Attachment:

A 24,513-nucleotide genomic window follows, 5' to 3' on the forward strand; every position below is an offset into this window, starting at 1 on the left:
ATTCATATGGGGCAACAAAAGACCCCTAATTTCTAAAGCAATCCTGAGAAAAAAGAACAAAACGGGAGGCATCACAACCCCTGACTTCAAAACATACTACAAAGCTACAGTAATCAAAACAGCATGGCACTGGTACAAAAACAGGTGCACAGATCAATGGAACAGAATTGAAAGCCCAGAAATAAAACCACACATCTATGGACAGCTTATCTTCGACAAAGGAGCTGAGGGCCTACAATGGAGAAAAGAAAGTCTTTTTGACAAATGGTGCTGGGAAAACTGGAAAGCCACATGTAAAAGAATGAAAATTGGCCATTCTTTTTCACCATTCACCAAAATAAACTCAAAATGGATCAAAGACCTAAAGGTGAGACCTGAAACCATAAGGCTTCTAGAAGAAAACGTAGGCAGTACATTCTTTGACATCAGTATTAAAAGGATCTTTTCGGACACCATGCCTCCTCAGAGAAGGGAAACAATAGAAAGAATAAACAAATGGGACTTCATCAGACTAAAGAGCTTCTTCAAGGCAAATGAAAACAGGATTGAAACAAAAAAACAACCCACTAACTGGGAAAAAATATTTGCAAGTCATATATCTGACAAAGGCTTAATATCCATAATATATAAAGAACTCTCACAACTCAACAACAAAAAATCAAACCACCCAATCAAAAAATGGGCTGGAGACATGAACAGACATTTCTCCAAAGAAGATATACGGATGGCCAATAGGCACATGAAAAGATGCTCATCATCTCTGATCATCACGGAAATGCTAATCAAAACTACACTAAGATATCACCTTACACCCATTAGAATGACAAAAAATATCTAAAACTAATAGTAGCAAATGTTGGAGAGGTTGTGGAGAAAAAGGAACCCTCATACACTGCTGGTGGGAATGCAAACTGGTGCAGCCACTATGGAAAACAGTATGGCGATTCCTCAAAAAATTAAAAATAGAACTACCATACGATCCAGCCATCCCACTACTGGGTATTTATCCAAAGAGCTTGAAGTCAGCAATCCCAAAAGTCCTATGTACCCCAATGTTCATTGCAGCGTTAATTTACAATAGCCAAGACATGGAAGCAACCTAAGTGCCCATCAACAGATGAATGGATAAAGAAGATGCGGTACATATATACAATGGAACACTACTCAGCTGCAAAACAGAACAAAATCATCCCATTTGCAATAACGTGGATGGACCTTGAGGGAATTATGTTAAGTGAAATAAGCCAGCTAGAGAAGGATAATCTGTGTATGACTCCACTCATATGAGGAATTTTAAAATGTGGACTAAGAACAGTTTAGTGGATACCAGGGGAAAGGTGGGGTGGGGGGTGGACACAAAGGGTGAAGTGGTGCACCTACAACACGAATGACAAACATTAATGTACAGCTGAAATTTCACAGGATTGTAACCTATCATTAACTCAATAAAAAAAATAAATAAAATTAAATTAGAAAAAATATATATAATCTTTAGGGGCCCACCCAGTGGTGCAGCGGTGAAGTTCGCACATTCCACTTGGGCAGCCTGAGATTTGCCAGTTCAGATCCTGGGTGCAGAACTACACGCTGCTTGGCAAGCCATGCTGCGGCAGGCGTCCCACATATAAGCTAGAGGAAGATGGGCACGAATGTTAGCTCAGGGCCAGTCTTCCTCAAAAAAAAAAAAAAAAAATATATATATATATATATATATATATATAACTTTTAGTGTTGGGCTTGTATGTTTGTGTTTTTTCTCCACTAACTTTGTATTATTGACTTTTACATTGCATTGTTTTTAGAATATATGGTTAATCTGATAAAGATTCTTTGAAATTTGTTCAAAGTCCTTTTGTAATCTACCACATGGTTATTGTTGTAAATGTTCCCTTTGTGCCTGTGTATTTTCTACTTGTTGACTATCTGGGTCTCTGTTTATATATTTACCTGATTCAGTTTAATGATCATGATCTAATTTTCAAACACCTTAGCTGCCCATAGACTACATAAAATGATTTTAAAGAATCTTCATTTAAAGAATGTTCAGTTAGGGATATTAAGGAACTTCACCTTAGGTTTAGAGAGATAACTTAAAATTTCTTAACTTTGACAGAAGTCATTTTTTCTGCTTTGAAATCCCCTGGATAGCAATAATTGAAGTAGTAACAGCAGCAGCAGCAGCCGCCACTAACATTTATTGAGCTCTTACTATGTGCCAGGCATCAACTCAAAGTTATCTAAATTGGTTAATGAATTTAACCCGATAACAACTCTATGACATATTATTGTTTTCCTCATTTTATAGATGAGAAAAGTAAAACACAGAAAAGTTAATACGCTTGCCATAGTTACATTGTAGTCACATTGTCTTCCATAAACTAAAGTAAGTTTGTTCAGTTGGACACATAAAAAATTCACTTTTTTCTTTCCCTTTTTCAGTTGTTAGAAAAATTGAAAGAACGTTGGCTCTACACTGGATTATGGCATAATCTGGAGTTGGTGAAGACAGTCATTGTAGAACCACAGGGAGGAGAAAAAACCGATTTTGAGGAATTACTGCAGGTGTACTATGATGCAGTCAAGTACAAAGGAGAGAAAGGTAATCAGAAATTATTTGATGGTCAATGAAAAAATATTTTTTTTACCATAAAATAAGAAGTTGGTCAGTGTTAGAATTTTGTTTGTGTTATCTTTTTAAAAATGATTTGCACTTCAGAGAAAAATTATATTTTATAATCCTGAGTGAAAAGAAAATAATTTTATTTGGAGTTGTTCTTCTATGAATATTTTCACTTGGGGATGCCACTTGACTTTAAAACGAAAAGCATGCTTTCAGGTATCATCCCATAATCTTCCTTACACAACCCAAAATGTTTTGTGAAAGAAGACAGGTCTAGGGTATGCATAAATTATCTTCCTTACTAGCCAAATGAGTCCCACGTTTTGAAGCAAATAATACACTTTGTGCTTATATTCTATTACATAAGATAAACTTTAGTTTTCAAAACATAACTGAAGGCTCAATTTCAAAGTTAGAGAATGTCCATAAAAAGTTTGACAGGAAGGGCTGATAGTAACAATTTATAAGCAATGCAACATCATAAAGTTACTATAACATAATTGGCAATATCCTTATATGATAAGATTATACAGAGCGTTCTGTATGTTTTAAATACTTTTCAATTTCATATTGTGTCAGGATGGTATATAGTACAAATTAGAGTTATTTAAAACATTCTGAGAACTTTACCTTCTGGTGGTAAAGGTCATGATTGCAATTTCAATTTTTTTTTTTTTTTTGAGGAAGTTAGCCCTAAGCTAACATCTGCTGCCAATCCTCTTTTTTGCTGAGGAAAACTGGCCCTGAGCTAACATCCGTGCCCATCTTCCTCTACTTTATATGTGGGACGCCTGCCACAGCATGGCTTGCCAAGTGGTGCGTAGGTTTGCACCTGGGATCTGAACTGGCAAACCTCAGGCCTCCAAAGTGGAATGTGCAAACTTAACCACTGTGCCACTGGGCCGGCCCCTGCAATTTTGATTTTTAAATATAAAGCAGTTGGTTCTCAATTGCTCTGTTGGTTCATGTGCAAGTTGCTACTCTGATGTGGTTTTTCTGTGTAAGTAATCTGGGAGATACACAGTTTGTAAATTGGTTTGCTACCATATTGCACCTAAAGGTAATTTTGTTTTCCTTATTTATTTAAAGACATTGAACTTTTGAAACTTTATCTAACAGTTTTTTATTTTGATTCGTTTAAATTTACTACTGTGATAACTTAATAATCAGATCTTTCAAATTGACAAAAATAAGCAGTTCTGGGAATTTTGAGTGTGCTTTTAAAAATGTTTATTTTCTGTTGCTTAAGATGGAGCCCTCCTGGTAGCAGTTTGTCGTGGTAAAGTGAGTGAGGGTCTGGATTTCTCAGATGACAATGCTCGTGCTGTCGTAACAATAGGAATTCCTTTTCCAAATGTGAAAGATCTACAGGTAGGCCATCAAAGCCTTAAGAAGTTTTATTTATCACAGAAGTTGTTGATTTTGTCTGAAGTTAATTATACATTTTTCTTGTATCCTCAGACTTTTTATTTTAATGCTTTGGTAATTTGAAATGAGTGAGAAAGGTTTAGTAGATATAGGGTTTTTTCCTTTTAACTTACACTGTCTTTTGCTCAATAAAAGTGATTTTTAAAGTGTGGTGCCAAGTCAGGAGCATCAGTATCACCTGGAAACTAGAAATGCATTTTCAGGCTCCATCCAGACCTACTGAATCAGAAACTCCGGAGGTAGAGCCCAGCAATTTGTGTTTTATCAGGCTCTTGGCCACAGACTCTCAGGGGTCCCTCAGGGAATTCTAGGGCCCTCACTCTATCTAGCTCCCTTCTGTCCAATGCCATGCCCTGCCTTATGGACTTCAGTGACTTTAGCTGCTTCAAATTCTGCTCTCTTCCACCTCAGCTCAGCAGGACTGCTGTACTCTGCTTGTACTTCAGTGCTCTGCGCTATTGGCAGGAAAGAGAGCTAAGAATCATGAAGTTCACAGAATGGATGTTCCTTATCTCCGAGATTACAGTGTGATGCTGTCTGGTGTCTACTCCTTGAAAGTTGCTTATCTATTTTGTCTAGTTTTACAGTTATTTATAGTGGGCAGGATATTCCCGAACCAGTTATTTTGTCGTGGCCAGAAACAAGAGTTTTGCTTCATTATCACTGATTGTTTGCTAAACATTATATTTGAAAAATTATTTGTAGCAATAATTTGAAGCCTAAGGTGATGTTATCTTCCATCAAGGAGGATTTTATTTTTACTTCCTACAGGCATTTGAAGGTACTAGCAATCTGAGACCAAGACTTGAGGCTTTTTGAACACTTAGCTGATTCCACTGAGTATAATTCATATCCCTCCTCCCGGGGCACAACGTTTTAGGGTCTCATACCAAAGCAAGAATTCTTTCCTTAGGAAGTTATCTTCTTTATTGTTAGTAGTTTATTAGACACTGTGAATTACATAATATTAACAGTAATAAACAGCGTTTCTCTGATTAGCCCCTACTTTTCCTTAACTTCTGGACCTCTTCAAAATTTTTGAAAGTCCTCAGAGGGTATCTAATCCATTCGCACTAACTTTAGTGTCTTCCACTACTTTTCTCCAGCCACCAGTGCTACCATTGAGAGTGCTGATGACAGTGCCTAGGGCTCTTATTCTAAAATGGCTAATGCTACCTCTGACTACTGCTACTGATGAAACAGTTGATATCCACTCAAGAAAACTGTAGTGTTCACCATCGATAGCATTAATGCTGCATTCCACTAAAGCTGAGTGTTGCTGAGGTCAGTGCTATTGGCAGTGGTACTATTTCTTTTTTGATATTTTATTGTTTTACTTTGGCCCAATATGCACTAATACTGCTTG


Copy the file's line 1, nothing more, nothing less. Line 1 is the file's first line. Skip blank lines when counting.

A 24,513-nucleotide genomic window follows, 5' to 3' on the forward strand; every position below is an offset into this window, starting at 1 on the left: